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Queen Victoria's Little Wars (Paperback)

Reference Women of History

By Byron Farwell
Imprint: Pen & Sword Military
Pages: 416
ISBN: 9781848840157
Published: 20th August 2009
Last Released: 27th February 2017

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This is the story of what Rudyard Kipling called 'the savage wars of peace'. Throughout Queen Victoria's long reign there was not a single year in which, somewhere in the world, British soldiers were not fighting for her and her Empire. It tells the fascinating story of the little known and extraordinary small wars, and of the men who fought them.

These wars were the price on Empire, of world leadership and of national pride, and it was usually paid without qualms or regret; continuous warfare became an accepted way of life in the Victorian era, and in the process, the British Empire quadrupled in size. But, engrossing as these small wars are - and they bristle with bizarre, tragic and humorous incident - it is the officers and men who fought them that dominate the book. With their courage, foolhardiness and eccentricities, they are an unforgettable lot.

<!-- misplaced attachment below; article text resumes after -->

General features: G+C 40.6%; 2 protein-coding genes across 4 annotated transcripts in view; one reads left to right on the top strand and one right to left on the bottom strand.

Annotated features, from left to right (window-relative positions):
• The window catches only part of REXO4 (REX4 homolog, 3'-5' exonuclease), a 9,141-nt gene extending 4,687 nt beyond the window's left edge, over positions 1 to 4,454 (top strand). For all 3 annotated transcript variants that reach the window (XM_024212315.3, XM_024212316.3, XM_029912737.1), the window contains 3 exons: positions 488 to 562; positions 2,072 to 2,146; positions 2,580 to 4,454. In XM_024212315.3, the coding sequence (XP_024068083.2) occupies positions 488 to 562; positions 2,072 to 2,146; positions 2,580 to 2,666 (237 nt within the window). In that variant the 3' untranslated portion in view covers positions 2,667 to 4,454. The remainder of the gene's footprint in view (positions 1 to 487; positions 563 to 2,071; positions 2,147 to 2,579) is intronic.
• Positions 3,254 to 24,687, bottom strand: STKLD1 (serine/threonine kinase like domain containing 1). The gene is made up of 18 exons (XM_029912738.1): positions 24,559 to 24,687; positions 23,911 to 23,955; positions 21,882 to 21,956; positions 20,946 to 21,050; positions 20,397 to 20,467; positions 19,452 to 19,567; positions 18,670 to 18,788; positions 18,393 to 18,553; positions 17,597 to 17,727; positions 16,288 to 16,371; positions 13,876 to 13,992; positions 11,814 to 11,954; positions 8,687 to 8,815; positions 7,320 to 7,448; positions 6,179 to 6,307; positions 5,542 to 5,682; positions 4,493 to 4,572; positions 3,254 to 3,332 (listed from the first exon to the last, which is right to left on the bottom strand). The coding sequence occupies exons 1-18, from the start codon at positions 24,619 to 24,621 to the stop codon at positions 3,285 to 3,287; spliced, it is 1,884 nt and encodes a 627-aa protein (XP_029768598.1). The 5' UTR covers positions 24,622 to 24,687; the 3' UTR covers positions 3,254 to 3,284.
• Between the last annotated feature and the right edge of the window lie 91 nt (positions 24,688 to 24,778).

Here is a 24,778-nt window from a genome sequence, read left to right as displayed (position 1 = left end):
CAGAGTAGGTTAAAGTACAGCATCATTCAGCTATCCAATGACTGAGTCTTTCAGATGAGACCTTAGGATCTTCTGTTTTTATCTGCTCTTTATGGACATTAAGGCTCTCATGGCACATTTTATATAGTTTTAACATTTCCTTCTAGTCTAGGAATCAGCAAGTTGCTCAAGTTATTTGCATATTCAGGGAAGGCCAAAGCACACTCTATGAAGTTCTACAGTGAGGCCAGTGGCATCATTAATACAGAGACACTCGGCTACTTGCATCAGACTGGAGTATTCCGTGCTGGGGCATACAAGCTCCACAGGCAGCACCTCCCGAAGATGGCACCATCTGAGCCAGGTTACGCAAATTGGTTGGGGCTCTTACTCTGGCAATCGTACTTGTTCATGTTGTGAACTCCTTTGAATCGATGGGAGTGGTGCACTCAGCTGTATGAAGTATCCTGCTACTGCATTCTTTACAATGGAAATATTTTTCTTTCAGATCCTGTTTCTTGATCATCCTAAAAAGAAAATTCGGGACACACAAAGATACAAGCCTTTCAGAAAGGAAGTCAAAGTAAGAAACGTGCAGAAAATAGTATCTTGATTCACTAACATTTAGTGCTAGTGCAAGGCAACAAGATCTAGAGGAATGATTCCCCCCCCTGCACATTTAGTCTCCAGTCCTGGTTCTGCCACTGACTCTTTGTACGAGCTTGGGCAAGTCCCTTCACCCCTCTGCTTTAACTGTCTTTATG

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About Byron Farwell

Byron Farwell served as an officer in the North African and Italian campaigns in World War II and also in the Korean War He was elected a Fellow of the Royal Society of Literature in 1964.

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One million, one hundred thousand men and women lost their lives in the service of the British Empire during the First World War; in the Second, another six hundred thousand from all parts of the Commonwealth made the same sacrifice. The First World War, which began as a war between professional armies, was very soon to be fought by millions of ordinary citizens turned soldier. Those who died could no longer be "shovelled into a hole … and so forgotten" as had happened, to Thackeray’s indignation, at Waterloo, and in May 1917 a new organization, the Imperial War Graves Commission, was founded…

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